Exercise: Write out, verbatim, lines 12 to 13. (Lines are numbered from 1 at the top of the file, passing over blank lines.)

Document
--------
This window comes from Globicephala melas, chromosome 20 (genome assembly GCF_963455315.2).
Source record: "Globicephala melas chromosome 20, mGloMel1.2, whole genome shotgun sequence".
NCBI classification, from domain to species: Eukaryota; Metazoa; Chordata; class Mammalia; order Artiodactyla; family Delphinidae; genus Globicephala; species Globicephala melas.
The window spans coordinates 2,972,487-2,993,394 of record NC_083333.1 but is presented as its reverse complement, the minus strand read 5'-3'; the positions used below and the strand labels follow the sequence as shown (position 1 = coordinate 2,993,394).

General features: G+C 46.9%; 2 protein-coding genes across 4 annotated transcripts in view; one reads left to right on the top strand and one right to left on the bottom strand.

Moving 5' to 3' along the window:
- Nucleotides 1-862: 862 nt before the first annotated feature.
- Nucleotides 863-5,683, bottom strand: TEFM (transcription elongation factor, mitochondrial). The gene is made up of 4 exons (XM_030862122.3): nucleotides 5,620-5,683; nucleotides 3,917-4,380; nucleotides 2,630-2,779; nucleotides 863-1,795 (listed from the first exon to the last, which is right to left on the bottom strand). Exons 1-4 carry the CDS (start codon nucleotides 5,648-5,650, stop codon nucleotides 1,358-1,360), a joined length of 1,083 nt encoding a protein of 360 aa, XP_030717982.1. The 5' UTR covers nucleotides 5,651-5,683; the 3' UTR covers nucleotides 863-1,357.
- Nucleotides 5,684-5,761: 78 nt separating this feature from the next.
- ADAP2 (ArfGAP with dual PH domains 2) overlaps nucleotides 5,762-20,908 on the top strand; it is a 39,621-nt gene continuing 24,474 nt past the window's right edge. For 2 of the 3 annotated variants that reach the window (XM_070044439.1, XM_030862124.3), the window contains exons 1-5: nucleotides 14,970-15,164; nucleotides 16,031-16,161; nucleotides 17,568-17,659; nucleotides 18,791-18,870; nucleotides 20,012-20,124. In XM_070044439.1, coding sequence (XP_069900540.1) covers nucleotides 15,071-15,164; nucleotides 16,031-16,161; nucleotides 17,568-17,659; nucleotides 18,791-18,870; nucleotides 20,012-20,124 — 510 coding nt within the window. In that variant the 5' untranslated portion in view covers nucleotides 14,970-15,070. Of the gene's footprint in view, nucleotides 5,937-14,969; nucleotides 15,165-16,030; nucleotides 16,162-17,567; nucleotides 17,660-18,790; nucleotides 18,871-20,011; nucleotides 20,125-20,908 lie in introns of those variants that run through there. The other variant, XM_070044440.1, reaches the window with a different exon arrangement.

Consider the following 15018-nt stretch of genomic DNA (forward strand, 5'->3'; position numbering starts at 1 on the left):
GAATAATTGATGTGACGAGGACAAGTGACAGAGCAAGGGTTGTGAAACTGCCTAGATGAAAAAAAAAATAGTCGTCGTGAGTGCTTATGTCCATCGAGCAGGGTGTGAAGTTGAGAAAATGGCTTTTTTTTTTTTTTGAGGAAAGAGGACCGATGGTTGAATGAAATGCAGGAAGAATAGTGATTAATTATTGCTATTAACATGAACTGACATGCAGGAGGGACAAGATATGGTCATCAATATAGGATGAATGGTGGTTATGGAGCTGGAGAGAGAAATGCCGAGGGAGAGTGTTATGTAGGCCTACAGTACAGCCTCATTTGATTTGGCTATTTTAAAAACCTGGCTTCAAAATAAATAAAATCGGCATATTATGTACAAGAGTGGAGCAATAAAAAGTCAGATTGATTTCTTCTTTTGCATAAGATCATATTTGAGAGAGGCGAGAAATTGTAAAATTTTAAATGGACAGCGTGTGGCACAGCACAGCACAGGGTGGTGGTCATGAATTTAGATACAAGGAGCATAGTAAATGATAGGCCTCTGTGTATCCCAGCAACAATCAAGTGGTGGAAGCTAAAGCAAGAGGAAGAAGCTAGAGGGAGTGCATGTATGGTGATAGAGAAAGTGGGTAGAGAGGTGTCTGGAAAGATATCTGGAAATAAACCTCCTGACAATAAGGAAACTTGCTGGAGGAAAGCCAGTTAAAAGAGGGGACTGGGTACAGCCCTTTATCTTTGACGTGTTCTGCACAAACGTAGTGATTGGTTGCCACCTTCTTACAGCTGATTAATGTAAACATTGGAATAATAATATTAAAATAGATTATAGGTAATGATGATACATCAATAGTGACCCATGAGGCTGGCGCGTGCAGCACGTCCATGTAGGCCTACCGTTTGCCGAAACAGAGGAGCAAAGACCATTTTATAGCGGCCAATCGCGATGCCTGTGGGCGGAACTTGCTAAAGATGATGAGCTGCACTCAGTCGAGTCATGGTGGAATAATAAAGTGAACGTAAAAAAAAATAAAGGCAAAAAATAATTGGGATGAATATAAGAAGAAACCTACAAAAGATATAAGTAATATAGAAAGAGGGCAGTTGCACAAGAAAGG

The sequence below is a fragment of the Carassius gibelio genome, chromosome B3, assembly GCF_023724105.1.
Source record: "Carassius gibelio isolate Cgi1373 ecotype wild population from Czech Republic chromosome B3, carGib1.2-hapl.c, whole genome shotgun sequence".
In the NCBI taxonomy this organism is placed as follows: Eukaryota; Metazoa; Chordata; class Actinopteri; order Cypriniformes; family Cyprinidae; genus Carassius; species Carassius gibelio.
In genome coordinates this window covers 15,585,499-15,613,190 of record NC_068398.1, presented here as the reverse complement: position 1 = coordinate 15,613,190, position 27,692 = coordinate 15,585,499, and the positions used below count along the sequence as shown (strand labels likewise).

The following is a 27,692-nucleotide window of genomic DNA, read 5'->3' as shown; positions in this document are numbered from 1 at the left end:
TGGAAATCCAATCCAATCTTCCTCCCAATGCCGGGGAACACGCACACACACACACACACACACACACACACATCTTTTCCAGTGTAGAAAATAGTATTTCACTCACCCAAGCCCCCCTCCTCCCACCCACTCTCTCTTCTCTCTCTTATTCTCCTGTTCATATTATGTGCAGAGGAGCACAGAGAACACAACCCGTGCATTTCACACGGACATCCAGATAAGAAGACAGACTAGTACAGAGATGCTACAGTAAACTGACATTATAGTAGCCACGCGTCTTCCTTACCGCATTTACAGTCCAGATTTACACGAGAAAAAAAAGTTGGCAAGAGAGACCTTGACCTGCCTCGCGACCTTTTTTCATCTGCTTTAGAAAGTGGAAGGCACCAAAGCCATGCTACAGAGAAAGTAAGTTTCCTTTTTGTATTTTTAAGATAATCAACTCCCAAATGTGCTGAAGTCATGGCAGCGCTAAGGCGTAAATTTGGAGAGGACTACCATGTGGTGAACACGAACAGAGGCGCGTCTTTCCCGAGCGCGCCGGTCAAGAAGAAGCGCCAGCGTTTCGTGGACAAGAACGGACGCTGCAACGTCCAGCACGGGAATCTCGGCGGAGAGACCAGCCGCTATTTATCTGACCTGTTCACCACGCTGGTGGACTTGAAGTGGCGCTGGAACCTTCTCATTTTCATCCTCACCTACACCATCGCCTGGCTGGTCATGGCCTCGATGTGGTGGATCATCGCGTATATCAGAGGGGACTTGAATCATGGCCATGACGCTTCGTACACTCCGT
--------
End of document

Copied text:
GAATAATTGATGTGACGAGGACAAGTGACAGAGCAAGGGTTGTGAAACTGCCTAGATGAAAAAAAAAATAGTCGTCGTGAGTGCTTATGTCCATCGAGCAGGGTGTGAAGTTGAGAAAATGGCTTTTTTTTTTTTTTGAGGAAAGAGGACCGATGGTTGAATGAAATGCAGGAAGAATAGTGATTAATTATTGCTATTAACATGAACTGACATGCAGGAGGGACAAGATATGGTCATCAATATAGGATGAATGGTGGTTATGGAGCTGGAGAGAGAAATGCCGAGGGAGAGTGTTATGTAGGCCTACAGTACAGCCTCATTTGATTTGGCTATTTTAAAAACCTGGCTTCAAAATAAATAAAATCGGCATATTATGTACAAGAGTGGAGCAATAAAAAGTCAGATTGATTTCTTCTTTTGCATAAGATCATATTTGAGAGAGGCGAGAAATTGTAAAATTTTAAATGGACAGCGTGTGGCACAGCACAGCACAGGGTGGTGGTCATGAATTTAGATACAAGGAGCATAGTAAATGATAGGCCTCTGTGTATCCCAGCAACAATCAAGTGGTGGAAGCTAAAGCAAGAGGAAGAAGCTAGAGGGAGTGCATGTATGGTGATAGAGAAAGTGGGTAGAGAGGTGTCTGGAAAGATATCTGGAAATAAACCTCCTGACAATAAGGAAACTTGCTGGAGGAAAGCCAGTTAAAAGAGGGGACTGGGTACAGCCCTTTATCTTTGACGTGTTCTGCACAAACGTAGTGATTGGTTGCCACCTTCTTACAGCTGATTAATGTAAACATTGGAATAATAATATTAAAATAGATTATAGGTAATGATGATACATCAATAGTGACCCATGAGGCTGGCGCGTGCAGCACGTCCATGTAGGCCTACCGTTTGCCGAAACAGAGGAGCAAAGACCATTTTATAGCGGCCAATCGCGATGCCTGTGGGCGGAACTTGCTAAAGATGATGAGCTGCACTCAGTCGAGTCATGGTGGAATAATAAAGTGAACGTAAAAAAAAATAAAGGCAAAAAATAATTGGGATGAATATAAGAAGAAACCTACAAAAGATATAAGTAATATAGAAAGAGGGCAGTTGCACAAGAAAGG

The sequence below is a fragment of the Carassius gibelio genome, chromosome B3, assembly GCF_023724105.1.